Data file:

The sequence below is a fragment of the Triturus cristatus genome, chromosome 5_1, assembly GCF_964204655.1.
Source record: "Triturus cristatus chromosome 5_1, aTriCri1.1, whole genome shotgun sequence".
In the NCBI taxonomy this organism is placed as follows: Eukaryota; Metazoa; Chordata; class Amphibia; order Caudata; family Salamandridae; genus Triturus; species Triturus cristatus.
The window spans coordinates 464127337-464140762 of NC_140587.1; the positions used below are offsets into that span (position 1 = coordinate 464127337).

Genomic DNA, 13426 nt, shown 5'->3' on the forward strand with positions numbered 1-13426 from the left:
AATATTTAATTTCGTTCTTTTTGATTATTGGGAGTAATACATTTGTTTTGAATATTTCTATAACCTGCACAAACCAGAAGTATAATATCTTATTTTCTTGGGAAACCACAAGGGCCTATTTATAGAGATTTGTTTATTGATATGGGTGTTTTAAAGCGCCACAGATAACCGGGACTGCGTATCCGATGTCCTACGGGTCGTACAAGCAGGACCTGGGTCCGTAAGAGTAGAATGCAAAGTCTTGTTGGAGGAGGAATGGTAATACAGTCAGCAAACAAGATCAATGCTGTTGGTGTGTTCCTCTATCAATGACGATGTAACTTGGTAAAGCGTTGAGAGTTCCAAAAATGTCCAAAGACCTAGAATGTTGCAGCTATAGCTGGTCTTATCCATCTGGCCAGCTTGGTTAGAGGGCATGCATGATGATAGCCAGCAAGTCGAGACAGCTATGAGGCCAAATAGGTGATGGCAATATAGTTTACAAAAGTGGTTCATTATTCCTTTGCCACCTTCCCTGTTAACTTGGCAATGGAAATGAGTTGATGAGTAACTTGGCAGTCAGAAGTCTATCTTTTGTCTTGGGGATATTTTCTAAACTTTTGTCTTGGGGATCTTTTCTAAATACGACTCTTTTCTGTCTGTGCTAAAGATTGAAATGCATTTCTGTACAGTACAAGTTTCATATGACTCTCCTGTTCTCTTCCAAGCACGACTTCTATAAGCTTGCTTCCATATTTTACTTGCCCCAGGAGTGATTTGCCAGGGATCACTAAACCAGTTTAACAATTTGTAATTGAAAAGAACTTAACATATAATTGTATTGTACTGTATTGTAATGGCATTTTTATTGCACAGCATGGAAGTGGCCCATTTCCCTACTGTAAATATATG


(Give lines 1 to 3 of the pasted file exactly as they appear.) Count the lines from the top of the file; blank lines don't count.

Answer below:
The sequence below is a fragment of the Triturus cristatus genome, chromosome 5_1, assembly GCF_964204655.1.
Source record: "Triturus cristatus chromosome 5_1, aTriCri1.1, whole genome shotgun sequence".
In the NCBI taxonomy this organism is placed as follows: Eukaryota; Metazoa; Chordata; class Amphibia; order Caudata; family Salamandridae; genus Triturus; species Triturus cristatus.